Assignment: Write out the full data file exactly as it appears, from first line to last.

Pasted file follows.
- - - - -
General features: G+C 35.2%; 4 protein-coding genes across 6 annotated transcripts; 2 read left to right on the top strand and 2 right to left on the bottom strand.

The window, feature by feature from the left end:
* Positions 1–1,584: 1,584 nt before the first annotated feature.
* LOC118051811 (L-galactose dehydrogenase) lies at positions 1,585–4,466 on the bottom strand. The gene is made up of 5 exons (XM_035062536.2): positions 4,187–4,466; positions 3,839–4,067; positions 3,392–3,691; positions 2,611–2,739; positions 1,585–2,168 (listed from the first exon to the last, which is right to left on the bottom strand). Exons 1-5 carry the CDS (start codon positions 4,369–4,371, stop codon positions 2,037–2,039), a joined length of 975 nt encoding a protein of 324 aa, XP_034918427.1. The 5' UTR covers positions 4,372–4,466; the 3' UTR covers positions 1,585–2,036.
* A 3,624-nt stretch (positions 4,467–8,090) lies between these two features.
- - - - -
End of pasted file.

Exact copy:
General features: G+C 35.2%; 4 protein-coding genes across 6 annotated transcripts; 2 read left to right on the top strand and 2 right to left on the bottom strand.

The window, feature by feature from the left end:
* Positions 1–1,584: 1,584 nt before the first annotated feature.
* LOC118051811 (L-galactose dehydrogenase) lies at positions 1,585–4,466 on the bottom strand. The gene is made up of 5 exons (XM_035062536.2): positions 4,187–4,466; positions 3,839–4,067; positions 3,392–3,691; positions 2,611–2,739; positions 1,585–2,168 (listed from the first exon to the last, which is right to left on the bottom strand). Exons 1-5 carry the CDS (start codon positions 4,369–4,371, stop codon positions 2,037–2,039), a joined length of 975 nt encoding a protein of 324 aa, XP_034918427.1. The 5' UTR covers positions 4,372–4,466; the 3' UTR covers positions 1,585–2,036.
* A 3,624-nt stretch (positions 4,467–8,090) lies between these two features.